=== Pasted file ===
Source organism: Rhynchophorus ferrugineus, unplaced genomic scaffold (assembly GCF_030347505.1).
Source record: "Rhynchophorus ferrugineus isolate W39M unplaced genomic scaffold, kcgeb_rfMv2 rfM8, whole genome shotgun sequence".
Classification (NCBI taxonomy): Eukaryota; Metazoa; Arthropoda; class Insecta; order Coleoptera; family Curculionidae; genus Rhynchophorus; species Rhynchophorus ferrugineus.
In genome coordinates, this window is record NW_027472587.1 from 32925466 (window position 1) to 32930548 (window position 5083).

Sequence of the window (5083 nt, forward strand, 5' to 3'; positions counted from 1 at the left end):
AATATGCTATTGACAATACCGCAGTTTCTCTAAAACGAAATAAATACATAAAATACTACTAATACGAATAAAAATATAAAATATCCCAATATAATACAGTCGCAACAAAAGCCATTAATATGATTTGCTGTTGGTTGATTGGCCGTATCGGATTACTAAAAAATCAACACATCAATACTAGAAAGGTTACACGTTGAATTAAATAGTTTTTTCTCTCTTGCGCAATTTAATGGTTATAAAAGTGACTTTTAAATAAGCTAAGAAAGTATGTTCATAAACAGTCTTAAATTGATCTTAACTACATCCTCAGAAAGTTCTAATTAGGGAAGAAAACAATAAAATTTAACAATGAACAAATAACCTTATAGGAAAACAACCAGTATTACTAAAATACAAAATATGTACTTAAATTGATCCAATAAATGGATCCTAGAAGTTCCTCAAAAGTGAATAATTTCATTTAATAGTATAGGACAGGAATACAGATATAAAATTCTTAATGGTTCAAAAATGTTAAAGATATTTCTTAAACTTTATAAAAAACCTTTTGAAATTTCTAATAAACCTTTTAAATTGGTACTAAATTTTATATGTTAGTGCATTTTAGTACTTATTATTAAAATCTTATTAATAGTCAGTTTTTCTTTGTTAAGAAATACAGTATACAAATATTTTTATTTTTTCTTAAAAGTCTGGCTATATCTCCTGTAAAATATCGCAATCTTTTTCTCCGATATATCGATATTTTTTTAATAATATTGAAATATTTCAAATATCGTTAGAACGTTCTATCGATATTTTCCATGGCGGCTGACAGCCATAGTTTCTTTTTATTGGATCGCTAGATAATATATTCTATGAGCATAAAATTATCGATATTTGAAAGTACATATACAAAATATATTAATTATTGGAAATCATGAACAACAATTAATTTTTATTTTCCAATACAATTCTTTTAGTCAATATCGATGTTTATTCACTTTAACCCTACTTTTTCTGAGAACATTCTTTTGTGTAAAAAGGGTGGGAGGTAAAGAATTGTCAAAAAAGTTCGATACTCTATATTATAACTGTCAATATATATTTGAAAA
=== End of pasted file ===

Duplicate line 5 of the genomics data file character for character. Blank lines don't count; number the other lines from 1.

Sequence of the window (5083 nt, forward strand, 5' to 3'; positions counted from 1 at the left end):